Four non-randomised studies tested the effectiveness of non-invasive ventilatory support (Vianello 1994; Ayoub 2002; Mellies 2004; Falsaperla 2013). All studies used NIV at night-time. All but one study (Ayoub 2002) tested positive-pressure ventilation with a mask interface. Outcome measures tested were SaO2, PaO2, PaCO2, pH, respiratory rate, heart rate, alveolar-arterial oxygen gradient (A-aDO2), partial pressure of oxygen/frequency of inspired oxygen (PaO2/FiO2) ratio, VT, inspiratory vital capacity (IVC), forced vital capacity (FVC), forced vital capacity percentage of norm for age- and weight-matched individual (FVC%), mandatory minute ventilation (MMV), peak inspiratory muscle pressure, adverse effects, length of hospital stay, number of respiratory infections, number of hospital admissions, quality of life and polysomnography measures.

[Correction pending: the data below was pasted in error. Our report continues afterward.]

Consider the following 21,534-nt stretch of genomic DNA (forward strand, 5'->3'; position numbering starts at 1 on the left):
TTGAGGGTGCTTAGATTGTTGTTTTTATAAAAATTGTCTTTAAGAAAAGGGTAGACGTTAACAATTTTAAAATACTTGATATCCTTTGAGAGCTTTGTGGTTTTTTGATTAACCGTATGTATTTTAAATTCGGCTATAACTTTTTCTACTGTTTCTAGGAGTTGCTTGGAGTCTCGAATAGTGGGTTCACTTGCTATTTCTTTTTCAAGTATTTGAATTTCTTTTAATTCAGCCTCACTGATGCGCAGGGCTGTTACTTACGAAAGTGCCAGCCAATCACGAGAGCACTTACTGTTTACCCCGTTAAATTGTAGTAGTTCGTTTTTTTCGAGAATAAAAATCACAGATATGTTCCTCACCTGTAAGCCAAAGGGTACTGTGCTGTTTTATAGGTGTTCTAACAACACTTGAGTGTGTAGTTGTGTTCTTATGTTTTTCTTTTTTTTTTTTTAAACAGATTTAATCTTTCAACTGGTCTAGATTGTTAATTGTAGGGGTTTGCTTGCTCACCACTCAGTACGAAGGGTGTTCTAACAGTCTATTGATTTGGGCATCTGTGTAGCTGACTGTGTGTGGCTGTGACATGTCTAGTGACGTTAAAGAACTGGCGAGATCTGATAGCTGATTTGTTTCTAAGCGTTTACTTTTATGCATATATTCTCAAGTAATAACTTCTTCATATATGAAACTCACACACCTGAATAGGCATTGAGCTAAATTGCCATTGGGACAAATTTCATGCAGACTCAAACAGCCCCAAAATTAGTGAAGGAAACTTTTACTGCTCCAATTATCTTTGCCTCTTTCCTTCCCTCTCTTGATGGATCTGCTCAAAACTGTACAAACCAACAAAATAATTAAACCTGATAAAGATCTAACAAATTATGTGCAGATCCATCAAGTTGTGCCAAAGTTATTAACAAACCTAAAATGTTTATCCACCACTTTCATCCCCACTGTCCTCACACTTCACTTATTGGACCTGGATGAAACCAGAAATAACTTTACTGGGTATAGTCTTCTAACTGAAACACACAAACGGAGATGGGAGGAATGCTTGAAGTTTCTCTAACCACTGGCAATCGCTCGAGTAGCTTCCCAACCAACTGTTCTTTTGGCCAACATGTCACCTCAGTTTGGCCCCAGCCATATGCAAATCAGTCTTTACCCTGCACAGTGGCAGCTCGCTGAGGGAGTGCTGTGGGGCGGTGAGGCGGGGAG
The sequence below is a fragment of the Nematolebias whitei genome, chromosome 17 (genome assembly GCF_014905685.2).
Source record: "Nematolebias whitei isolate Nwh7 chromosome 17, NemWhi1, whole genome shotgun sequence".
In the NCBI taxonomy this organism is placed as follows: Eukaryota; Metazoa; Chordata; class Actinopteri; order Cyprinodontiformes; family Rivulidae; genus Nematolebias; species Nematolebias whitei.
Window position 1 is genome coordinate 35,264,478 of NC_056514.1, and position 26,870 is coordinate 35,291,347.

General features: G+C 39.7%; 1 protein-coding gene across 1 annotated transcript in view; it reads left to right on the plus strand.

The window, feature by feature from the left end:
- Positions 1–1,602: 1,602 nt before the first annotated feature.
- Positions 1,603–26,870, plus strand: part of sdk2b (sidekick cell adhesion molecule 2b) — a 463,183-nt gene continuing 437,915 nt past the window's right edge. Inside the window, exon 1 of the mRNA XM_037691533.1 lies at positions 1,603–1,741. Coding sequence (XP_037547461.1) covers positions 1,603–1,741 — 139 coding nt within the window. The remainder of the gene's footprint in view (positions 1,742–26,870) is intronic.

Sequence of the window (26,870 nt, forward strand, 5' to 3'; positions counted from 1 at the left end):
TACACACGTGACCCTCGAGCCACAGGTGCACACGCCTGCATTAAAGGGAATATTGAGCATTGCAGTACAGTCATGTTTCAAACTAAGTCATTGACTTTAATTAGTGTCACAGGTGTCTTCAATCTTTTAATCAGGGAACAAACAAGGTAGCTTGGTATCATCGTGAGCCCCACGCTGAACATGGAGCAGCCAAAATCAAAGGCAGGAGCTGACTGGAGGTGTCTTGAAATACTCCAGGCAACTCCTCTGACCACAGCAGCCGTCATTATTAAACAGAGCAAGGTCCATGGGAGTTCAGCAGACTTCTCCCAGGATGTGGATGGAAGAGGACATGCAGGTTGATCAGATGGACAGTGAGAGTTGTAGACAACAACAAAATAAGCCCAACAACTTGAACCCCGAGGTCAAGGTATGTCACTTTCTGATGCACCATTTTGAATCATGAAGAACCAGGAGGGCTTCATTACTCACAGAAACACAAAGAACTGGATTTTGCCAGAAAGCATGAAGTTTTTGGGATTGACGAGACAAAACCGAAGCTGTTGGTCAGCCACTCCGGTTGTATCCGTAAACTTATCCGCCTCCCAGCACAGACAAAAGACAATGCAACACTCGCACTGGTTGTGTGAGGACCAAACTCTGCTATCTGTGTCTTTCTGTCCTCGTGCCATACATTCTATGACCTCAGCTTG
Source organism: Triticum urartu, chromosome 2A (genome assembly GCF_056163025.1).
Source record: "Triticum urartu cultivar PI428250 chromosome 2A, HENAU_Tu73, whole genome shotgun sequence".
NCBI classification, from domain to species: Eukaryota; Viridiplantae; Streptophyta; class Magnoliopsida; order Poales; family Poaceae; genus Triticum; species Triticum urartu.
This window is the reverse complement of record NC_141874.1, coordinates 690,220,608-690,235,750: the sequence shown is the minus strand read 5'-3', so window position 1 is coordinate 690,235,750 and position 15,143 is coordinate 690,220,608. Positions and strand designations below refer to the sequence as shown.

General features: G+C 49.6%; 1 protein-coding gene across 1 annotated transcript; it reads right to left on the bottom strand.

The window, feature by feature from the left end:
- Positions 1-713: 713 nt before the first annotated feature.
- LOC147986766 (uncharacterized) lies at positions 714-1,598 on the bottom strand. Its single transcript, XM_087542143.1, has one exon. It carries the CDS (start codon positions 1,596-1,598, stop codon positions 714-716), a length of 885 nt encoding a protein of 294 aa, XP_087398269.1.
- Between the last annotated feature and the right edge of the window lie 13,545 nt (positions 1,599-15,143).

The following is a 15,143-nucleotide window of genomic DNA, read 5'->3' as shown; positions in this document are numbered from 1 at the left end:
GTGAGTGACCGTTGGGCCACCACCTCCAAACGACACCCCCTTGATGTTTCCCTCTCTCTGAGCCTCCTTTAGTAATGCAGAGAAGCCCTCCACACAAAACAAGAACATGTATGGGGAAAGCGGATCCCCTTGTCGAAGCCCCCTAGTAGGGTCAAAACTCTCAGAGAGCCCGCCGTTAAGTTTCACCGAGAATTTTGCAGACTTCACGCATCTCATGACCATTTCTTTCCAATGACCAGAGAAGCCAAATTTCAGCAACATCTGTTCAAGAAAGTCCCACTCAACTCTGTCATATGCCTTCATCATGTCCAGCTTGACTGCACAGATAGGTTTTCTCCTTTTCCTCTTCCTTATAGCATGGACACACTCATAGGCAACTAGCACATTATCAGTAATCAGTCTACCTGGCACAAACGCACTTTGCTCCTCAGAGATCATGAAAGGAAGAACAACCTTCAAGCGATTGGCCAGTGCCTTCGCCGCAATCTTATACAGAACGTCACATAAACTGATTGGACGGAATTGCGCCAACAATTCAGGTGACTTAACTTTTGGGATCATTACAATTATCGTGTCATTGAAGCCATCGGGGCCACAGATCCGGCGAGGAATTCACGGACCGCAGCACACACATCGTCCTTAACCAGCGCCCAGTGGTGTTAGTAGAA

Falsaperla's controlled NRS prospectively examined outcomes of children with SGDD admitted in acute respiratory distress (Falsaperla 2013). Families of all children who met eligibility criteria were offered treatment with NIV. Those who consented (n = 22) were treated with bilevel positive airways pressure (BiPAP) via full face mask, alongside 'conventional therapies.' Participants in the group that declined were treated with 'conventional therapies' only. Respiratory parameters (PaO2, PaCO2, pH, respiratory rate (RR), heart rate (HR), PaO2/FiO2 ratio) were compared between groups and within participants at admission and after an hour of therapy. Length of hospital stay was also recorded.